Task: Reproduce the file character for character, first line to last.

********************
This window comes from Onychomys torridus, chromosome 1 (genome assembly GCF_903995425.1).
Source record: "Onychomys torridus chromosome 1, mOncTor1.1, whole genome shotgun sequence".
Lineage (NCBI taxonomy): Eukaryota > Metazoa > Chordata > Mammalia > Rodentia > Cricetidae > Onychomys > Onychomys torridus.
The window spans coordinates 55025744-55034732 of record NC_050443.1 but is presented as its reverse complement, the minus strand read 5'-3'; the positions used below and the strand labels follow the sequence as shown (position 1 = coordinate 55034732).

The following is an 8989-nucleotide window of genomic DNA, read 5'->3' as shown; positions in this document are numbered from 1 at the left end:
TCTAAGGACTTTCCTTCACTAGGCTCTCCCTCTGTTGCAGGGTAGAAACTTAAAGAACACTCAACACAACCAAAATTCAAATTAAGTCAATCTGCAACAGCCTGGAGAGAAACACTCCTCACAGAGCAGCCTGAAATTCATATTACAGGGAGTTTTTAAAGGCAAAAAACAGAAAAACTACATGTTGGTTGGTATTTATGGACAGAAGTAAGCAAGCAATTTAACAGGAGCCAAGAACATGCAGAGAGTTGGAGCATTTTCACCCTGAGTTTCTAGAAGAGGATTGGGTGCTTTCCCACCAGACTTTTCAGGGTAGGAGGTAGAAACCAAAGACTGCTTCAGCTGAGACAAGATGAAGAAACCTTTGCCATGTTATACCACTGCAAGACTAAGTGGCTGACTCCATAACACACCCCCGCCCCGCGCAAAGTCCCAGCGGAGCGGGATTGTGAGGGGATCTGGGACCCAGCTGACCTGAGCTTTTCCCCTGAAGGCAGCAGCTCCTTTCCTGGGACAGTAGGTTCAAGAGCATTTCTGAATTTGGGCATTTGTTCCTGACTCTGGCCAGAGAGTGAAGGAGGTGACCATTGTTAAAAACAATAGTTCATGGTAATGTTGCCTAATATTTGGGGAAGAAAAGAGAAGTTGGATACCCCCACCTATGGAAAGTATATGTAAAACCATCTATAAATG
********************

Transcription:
This window comes from Onychomys torridus, chromosome 1 (genome assembly GCF_903995425.1).
Source record: "Onychomys torridus chromosome 1, mOncTor1.1, whole genome shotgun sequence".
Lineage (NCBI taxonomy): Eukaryota > Metazoa > Chordata > Mammalia > Rodentia > Cricetidae > Onychomys > Onychomys torridus.
The window spans coordinates 55025744-55034732 of record NC_050443.1 but is presented as its reverse complement, the minus strand read 5'-3'; the positions used below and the strand labels follow the sequence as shown (position 1 = coordinate 55034732).

The following is an 8989-nucleotide window of genomic DNA, read 5'->3' as shown; positions in this document are numbered from 1 at the left end:
TCTAAGGACTTTCCTTCACTAGGCTCTCCCTCTGTTGCAGGGTAGAAACTTAAAGAACACTCAACACAACCAAAATTCAAATTAAGTCAATCTGCAACAGCCTGGAGAGAAACACTCCTCACAGAGCAGCCTGAAATTCATATTACAGGGAGTTTTTAAAGGCAAAAAACAGAAAAACTACATGTTGGTTGGTATTTATGGACAGAAGTAAGCAAGCAATTTAACAGGAGCCAAGAACATGCAGAGAGTTGGAGCATTTTCACCCTGAGTTTCTAGAAGAGGATTGGGTGCTTTCCCACCAGACTTTTCAGGGTAGGAGGTAGAAACCAAAGACTGCTTCAGCTGAGACAAGATGAAGAAACCTTTGCCATGTTATACCACTGCAAGACTAAGTGGCTGACTCCATAACACACCCCCGCCCCGCGCAAAGTCCCAGCGGAGCGGGATTGTGAGGGGATCTGGGACCCAGCTGACCTGAGCTTTTCCCCTGAAGGCAGCAGCTCCTTTCCTGGGACAGTAGGTTCAAGAGCATTTCTGAATTTGGGCATTTGTTCCTGACTCTGGCCAGAGAGTGAAGGAGGTGACCATTGTTAAAAACAATAGTTCATGGTAATGTTGCCTAATATTTGGGGAAGAAAAGAGAAGTTGGATACCCCCACCTATGGAAAGTATATGTAAAACCATCTATAAATG